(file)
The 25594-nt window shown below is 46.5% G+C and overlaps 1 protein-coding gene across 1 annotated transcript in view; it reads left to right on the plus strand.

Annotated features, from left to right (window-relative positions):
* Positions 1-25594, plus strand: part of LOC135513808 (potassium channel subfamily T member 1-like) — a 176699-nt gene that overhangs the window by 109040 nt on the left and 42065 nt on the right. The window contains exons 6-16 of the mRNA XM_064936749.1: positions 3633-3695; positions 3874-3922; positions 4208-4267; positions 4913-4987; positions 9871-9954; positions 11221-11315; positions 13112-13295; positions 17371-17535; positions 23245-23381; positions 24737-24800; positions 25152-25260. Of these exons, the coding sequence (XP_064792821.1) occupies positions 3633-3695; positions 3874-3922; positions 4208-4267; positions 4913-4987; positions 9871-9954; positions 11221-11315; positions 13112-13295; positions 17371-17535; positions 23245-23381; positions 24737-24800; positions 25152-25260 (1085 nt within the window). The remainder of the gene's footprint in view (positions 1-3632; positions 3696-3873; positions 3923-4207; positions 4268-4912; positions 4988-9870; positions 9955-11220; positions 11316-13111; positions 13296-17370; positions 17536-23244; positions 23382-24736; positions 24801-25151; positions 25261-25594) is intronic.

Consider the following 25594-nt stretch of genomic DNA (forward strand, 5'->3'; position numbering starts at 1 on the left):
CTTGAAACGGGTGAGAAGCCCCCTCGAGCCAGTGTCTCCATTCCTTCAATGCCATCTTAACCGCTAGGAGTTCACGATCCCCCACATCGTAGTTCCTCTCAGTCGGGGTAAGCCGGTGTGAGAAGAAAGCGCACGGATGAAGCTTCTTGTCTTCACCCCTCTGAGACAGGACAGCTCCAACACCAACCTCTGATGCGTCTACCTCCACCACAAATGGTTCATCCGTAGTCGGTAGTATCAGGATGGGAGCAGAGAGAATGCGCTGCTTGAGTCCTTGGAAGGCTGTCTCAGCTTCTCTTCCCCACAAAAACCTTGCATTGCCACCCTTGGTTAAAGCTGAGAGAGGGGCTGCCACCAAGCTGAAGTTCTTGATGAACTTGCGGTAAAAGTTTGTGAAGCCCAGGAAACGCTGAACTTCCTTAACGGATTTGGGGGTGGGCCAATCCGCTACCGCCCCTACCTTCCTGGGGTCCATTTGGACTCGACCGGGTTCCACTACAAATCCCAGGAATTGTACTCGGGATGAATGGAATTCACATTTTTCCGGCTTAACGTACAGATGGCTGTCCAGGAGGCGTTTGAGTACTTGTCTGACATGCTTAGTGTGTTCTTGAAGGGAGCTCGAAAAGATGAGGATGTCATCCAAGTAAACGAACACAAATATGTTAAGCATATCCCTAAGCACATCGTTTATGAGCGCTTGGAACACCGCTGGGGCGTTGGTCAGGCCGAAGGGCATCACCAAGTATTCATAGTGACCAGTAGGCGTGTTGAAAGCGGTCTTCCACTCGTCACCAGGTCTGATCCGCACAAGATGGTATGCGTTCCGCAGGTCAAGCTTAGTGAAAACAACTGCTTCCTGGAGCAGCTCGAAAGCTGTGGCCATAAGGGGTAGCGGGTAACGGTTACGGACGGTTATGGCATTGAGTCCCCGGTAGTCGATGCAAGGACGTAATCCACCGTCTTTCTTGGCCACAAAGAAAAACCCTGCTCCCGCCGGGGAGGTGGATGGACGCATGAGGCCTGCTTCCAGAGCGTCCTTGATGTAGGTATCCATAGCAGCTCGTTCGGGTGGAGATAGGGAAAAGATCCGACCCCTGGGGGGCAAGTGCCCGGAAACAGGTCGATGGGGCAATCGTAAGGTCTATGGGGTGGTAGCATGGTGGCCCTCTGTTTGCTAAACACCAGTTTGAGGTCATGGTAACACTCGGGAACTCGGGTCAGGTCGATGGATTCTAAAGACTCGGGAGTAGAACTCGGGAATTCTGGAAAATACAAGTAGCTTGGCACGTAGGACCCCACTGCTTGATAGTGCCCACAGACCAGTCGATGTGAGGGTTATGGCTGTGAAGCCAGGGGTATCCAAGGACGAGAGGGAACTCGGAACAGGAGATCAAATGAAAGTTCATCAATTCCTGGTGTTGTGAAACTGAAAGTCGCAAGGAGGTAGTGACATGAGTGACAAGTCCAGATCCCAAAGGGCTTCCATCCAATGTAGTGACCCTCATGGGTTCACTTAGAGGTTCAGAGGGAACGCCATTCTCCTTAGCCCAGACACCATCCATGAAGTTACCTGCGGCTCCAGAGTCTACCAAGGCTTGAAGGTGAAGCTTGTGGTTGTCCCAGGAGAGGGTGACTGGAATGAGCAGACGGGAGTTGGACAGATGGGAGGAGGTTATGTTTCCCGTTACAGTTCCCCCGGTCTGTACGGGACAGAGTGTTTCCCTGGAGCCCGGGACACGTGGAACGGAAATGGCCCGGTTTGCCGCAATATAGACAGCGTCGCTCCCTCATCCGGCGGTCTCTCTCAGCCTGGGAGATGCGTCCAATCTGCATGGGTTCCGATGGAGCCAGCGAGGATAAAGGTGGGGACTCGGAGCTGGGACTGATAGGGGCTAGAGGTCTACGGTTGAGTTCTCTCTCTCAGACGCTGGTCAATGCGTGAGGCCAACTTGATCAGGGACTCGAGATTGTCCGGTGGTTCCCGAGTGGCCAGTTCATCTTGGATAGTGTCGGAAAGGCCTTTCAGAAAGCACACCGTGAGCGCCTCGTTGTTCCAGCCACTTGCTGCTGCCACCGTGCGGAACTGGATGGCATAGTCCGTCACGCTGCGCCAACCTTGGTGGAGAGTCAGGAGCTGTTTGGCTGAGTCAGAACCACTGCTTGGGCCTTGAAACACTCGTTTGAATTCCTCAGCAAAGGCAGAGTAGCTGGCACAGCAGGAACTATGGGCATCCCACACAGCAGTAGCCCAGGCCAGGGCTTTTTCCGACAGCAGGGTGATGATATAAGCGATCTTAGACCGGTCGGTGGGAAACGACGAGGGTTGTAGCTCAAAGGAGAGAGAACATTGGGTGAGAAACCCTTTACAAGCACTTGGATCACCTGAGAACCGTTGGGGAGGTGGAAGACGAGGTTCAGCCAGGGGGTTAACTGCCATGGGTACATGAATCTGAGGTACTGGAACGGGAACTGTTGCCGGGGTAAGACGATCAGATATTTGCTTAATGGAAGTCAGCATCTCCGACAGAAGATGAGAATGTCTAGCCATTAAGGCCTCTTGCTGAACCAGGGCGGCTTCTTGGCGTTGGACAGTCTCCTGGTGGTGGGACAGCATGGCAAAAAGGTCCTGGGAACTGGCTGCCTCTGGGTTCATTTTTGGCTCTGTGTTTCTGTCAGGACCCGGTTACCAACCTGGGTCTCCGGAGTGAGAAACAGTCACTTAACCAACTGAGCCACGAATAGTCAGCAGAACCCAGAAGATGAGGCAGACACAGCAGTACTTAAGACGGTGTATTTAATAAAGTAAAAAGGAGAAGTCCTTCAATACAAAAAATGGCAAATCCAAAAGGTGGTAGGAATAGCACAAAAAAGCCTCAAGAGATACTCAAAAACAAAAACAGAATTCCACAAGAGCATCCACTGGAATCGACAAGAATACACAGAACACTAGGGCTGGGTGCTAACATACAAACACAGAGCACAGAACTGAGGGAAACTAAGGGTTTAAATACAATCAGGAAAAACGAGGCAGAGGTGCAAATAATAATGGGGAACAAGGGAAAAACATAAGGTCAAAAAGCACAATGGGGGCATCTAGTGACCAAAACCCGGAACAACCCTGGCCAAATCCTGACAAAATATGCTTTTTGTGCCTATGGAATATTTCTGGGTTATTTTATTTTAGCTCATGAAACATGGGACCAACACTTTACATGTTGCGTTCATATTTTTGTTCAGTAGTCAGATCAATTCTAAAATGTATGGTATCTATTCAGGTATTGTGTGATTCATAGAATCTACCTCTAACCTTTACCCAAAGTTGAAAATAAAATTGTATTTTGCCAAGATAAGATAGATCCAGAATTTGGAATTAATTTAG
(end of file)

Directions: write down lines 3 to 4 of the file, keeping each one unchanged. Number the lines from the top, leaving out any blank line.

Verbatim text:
* Positions 1-25594, plus strand: part of LOC135513808 (potassium channel subfamily T member 1-like) — a 176699-nt gene that overhangs the window by 109040 nt on the left and 42065 nt on the right. The window contains exons 6-16 of the mRNA XM_064936749.1: positions 3633-3695; positions 3874-3922; positions 4208-4267; positions 4913-4987; positions 9871-9954; positions 11221-11315; positions 13112-13295; positions 17371-17535; positions 23245-23381; positions 24737-24800; positions 25152-25260. Of these exons, the coding sequence (XP_064792821.1) occupies positions 3633-3695; positions 3874-3922; positions 4208-4267; positions 4913-4987; positions 9871-9954; positions 11221-11315; positions 13112-13295; positions 17371-17535; positions 23245-23381; positions 24737-24800; positions 25152-25260 (1085 nt within the window). The remainder of the gene's footprint in view (positions 1-3632; positions 3696-3873; positions 3923-4207; positions 4268-4912; positions 4988-9870; positions 9955-11220; positions 11316-13111; positions 13296-17370; positions 17536-23244; positions 23382-24736; positions 24801-25151; positions 25261-25594) is intronic.

Consider the following 25594-nt stretch of genomic DNA (forward strand, 5'->3'; position numbering starts at 1 on the left):